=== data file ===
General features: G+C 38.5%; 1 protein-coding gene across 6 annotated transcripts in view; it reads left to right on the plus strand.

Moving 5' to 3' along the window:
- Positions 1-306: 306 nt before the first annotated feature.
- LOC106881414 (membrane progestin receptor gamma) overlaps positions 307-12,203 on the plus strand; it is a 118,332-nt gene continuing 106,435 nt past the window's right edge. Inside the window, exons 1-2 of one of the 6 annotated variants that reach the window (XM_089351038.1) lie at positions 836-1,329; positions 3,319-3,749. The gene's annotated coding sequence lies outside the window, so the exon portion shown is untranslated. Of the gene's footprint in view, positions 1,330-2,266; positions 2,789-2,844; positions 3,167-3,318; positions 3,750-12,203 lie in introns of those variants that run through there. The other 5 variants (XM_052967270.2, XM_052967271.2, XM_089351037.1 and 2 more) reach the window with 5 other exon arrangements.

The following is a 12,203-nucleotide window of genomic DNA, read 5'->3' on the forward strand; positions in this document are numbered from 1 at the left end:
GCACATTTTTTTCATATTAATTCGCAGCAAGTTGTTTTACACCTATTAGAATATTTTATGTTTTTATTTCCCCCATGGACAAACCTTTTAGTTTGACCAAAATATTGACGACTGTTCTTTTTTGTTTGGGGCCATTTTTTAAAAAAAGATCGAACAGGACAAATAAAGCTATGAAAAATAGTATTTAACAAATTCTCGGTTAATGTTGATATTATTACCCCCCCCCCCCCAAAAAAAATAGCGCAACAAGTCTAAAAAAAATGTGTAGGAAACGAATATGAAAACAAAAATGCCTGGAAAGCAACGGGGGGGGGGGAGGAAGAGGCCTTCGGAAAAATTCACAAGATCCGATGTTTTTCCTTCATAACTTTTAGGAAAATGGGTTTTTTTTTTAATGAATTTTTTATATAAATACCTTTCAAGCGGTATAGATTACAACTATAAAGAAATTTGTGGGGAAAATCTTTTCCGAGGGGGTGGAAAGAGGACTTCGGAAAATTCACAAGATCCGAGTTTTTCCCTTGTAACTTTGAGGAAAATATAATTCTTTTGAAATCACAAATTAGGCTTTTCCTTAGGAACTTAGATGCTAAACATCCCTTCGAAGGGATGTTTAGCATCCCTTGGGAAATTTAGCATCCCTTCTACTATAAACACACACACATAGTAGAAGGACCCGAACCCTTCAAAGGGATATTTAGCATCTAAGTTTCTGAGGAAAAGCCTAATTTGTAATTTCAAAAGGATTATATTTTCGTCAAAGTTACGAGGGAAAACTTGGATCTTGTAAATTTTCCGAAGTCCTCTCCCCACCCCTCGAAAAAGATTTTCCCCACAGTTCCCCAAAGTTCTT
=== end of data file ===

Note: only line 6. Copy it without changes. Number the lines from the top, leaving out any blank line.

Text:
GCACATTTTTTTCATATTAATTCGCAGCAAGTTGTTTTACACCTATTAGAATATTTTATGTTTTTATTTCCCCCATGGACAAACCTTTTAGTTTGACCAAAATATTGACGACTGTTCTTTTTTGTTTGGGGCCATTTTTTAAAAAAAGATCGAACAGGACAAATAAAGCTATGAAAAATAGTATTTAACAAATTCTCGGTTAATGTTGATATTATTACCCCCCCCCCCCCAAAAAAAATAGCGCAACAAGTCTAAAAAAAATGTGTAGGAAACGAATATGAAAACAAAAATGCCTGGAAAGCAACGGGGGGGGGGGAGGAAGAGGCCTTCGGAAAAATTCACAAGATCCGATGTTTTTCCTTCATAACTTTTAGGAAAATGGGTTTTTTTTTTAATGAATTTTTTATATAAATACCTTTCAAGCGGTATAGATTACAACTATAAAGAAATTTGTGGGGAAAATCTTTTCCGAGGGGGTGGAAAGAGGACTTCGGAAAATTCACAAGATCCGAGTTTTTCCCTTGTAACTTTGAGGAAAATATAATTCTTTTGAAATCACAAATTAGGCTTTTCCTTAGGAACTTAGATGCTAAACATCCCTTCGAAGGGATGTTTAGCATCCCTTGGGAAATTTAGCATCCCTTCTACTATAAACACACACACATAGTAGAAGGACCCGAACCCTTCAAAGGGATATTTAGCATCTAAGTTTCTGAGGAAAAGCCTAATTTGTAATTTCAAAAGGATTATATTTTCGTCAAAGTTACGAGGGAAAACTTGGATCTTGTAAATTTTCCGAAGTCCTCTCCCCACCCCTCGAAAAAGATTTTCCCCACAGTTCCCCAAAGTTCTT